Anyway I doubt we can really blame the government, after all it’s a tough choice to make, choosing between aging sycophants and young thugs… oops… I meant turks, intent on their Swiss bankrolls. Besides we can’t always get lucky and get an Anbumani Ramadoss, who in 2008 as Union Health Minister went on record at the International Aids Conference in Mexico City, when he said; “Section 377 of IPC, which criminalizes men who have sex with men, must go”. But then that was an anomaly, a time when we actually got it right, appointing someone qualified for the job. A doctor as health minister… surely that was a first. It’s kinda like Sharad Pawar leading the BCCI and now the ICC. But then it’s so easy to forget that cricket is actually a game.

So it was strange for me to see the papers this morning, just a couple of days after I had written an article on Section 377, primarily to make the gay community – many of whom think that the section has been scrapped – wake up and smell their banana flavoured condoms. Guys it’s still on the statute books, nothing’s changed, so stop clamouring for marital rights along the lines of New York and put away those boas and silver hot pants. This is India… and it’s time to stock up on those ‘Get out of Jail Free’ cards.

The Picture of Simi Garewal

“If this girl can give a soul to those who have lived without one, if she can create the sense of beauty in people whose lives have been sordid and ugly, if she can strip them of their selfishness and lend them tears for sorrows that are not their own, she is worthy of all your adoration, worthy of the adoration of the world.”

Wrote that great master of wit and scourge of the witless, the incomparable Oscar Wilde, in his only novel…

So I turned on the TV the other day and a familiar face came into view. A woman whose acting skills were as much in doubt as the proverbial casting couch which spawned many of her generations brightest stars. So forty odd years down the line from her last known role in Karz, the lady has evolved. Still dressed in widows or virginal white, depending on her mood of the moment, linked inextricably with the lives of countless stars, colleagues who outshone her in her day, many of whom are now jaded or glitter with occasional spurts of brilliance as all dying stars do, before they get sucked into the ignominy of black holes, she now stands brighter than them all, refusing to bow out.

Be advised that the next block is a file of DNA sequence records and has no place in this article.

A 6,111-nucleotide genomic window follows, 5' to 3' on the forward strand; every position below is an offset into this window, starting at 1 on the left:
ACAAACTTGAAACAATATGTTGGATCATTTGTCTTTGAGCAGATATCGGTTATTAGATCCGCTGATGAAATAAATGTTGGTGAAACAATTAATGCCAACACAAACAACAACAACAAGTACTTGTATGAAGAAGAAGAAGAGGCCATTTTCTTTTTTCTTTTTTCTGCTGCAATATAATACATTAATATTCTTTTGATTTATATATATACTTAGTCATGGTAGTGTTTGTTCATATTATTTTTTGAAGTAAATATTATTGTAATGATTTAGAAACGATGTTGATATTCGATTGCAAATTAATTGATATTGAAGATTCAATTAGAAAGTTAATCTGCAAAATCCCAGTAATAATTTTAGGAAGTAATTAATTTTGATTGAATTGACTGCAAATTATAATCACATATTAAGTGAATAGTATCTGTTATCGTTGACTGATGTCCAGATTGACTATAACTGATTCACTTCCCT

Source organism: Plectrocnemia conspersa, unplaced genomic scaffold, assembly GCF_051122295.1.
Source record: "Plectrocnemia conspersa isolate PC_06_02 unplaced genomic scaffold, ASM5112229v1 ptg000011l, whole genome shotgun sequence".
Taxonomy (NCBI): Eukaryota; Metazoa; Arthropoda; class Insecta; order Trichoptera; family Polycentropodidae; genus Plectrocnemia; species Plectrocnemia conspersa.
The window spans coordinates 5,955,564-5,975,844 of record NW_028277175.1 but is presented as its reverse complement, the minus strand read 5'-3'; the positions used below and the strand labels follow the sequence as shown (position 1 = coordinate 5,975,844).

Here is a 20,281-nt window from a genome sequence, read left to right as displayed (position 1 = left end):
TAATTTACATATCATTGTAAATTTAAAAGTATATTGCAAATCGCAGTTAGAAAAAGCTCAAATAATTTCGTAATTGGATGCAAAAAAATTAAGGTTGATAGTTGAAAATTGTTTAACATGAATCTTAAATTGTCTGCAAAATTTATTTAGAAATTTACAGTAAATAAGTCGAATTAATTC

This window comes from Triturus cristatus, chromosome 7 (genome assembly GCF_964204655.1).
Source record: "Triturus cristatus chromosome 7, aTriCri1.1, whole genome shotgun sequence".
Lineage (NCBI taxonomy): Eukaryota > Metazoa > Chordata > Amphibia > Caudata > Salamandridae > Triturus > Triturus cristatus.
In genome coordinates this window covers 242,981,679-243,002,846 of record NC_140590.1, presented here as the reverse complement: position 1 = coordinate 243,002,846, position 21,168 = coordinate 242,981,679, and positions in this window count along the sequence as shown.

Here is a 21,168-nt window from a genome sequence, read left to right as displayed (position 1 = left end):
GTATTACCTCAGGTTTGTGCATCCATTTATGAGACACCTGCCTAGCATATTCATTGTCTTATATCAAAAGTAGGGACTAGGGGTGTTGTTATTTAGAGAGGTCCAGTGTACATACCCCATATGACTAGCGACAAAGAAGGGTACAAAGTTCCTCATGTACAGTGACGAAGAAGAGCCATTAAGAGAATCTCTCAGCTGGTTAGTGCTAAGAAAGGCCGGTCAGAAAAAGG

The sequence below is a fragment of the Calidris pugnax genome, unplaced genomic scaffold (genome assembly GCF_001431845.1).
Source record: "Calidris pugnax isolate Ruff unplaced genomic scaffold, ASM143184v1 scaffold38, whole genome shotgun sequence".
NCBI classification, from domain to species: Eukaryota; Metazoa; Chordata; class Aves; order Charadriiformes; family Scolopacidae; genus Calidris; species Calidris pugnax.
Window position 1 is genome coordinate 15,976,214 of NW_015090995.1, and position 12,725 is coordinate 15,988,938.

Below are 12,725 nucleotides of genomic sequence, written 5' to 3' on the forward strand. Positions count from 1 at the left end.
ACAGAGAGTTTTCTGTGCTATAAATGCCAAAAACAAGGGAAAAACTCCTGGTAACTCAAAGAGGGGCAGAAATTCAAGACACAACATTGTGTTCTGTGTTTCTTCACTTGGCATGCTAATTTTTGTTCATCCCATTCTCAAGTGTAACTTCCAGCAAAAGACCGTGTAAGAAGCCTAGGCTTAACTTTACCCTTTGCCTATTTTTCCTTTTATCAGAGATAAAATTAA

So she holds them up to the light, for those flickering minutes, kind and gentle, graceful even. I should speak kindly of her therefore, of her grace and her poise and her gentle prodding and extrication of facts and fiction, and of her voice, soft, bordering on the sensual, none of the grating raspiness of tone like Barbara Walters, flattering, prodding, coaxing her guests to reveal all what Devyani Chaubal had already and rather ungraciously pried out and splattered over tabloid pages decades ago.

I remember a particular episode a few years ago, one of those where she’d interviewed that fedoraesque superstar of yesteryear about the men in her life. Draped in a Kanjeevaram, tastefully bejewelled, the fedoraesque star spoke about the men in her life, from the superstar who had used and dumped her cruelly, and whom she still loved, to her relationship with her famous father, and the long conversations they’d had. Oh… wait a minute… conversations they’d had when he was… well… dead. It seemed manic. She seemed manic. But with her voice soft and gentle, the lady in white clucked like a mother hen guiding her brood across a crowded street, matching that of the superstar, extricating all that she could, matching her, intonation for intonation, while the star drawled on, her eyes distant, spaced-out, as though… and the camera pounced, lingering over those moments.

And then after five arduously long seasons of rendezvous’, or were there more… for it seemed to go on and on, with reruns and more reruns, we thought we’d seen the end of her and moved on to other things.

But now she’s back, with a new crop of young desirables, her trademark white now tinged with the hue of the evening, a subtle splash of fawn or mellow grey, hinging on silver. Her hair neatly in place, every strand accounted for, generously doused with enough hairspray to make the fire department send her a safety notice. In her late sixties nudging seventy, she looks the same as she did three decades ago, as she parries with those young enough to be her grandchildren… looking impeccable, youthful, as though she’s drunk of the fountain of eternal youth and will never change.

While in some dark attic somewhere lies a picture… shrouded.

Spring-cleaning the Self and Shelves

I’m off to meditate.

Ten days of peace and harmony being put through one of those old clothes-wringers. The manually operated ones that have to be stopped every now and then, just to rest the tired arms of the operator, before he or she starts again, slowly turning those handles while the cogs creak and the clothes squeak. It’s sadistic.